[prey-see, prey-see]

noun, plural pré·cis [prey-seez, prey-seez] /preɪˈsiz, ˈpreɪ siz/.

a concise summary.

verb (used with object)

to make a précis of.

Origin of précis

1750–60; < French, noun use of adj., literally, cut short. See precise
Can be confusedprécis precise

Synonyms for précis Unabridged Based on the Random House Unabridged Dictionary, © Random House, Inc. 2019

Examples from the Web for precis

Historical Examples of precis

  • There is also a brief and characteristic 'Precis de ma vie', dated November 17, 1797.

    The Memoires of Casanova, Complete

    Jacques Casanova de Seingalt

  • Such is a precis of this strange entry, the discovery of which, vague as it was, thrilled us with hope and excitement.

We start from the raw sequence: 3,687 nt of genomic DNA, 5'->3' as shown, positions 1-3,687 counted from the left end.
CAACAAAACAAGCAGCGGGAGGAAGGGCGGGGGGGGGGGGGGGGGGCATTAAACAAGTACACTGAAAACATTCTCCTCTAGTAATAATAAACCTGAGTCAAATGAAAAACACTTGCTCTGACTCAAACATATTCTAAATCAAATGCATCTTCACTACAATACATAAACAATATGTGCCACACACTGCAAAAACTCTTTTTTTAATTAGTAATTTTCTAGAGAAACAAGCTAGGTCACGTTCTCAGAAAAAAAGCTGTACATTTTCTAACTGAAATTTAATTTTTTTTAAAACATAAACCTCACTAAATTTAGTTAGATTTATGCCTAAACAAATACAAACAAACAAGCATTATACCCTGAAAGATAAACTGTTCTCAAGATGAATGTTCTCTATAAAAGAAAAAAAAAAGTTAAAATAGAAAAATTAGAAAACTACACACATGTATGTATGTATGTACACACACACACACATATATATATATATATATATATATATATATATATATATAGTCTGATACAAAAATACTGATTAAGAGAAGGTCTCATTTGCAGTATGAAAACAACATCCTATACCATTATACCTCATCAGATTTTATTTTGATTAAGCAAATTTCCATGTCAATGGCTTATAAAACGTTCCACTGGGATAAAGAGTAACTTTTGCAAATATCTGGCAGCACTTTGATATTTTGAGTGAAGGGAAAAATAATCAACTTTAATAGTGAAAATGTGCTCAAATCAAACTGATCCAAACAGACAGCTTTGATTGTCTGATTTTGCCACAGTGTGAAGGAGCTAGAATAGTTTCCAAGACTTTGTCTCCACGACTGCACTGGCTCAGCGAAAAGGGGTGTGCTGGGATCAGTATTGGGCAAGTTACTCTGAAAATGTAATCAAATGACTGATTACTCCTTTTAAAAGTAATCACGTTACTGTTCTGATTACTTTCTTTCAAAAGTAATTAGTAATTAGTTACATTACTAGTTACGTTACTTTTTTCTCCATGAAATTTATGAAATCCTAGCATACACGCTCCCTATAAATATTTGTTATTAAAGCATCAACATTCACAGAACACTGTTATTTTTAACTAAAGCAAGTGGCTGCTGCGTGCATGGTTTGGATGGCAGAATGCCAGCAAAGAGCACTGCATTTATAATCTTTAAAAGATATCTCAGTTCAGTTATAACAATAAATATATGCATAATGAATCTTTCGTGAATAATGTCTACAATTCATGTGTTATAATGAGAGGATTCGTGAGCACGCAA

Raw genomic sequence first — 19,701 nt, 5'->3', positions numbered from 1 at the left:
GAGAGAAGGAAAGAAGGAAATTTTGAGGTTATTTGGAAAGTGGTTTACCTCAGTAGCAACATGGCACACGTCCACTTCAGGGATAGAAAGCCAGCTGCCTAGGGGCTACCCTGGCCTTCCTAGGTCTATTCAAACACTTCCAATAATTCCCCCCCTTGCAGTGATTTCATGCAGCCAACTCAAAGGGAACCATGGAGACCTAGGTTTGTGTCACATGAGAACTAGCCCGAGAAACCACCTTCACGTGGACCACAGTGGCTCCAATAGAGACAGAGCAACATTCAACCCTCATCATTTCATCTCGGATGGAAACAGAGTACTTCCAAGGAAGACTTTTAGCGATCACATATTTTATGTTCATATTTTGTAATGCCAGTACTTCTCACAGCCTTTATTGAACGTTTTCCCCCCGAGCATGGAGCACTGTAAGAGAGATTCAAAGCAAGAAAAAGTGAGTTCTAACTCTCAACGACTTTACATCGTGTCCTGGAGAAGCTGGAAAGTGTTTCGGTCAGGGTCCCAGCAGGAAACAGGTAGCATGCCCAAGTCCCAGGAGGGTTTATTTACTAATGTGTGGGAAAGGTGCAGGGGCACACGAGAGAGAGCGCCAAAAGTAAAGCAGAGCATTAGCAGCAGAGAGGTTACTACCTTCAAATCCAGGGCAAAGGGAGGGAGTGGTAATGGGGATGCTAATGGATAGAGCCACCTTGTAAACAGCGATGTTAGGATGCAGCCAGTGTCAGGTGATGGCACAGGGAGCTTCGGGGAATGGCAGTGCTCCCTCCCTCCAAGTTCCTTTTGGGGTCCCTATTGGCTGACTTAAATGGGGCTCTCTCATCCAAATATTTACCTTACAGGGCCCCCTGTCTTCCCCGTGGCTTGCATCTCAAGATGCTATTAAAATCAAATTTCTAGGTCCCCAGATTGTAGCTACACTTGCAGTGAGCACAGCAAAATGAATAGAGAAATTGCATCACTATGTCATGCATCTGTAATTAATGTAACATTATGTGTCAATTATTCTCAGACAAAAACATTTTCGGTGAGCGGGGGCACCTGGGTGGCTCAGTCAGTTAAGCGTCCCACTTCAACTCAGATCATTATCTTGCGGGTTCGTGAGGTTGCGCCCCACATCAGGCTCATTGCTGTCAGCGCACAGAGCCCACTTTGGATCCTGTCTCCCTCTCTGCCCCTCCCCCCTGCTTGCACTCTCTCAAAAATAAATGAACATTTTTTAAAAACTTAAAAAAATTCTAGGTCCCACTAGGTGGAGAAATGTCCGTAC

H. Rider Haggard

  • It is, in fact, a precis of the "Instruction Book," which deals with everything a police officer should know and be.

    Scotland Yard

    George Dilnot

  • The monkey ate various forms of Precis (a Vanessid), after which it was given Acraea halali.

    Mimicry in Butterflies

    Reginald Crundall Punnett

  • In submitting a precis of the gospel narratives I have not implied any estimate either of their credibility or of their truth.

British Dictionary definitions for precis



noun plural precis or précis (ˈpreɪsiːz)

a summary of the essentials of a text; abstract


(tr) to make a precis of

Word Origin for precis

C18: from French: precise
Collins English Dictionary - Complete & Unabridged 2012 Digital Edition © William Collins Sons & Co. Ltd. 1979, 1986 © HarperCollins Publishers 1998, 2000, 2003, 2005, 2006, 2007, 2009, 2012

Word Origin and History for precis

1760, from French noun use of Middle French précis "cut short, condensed" (see precise). As a verb, from 1856.

Online Etymology Dictionary, © 2010 Douglas Harper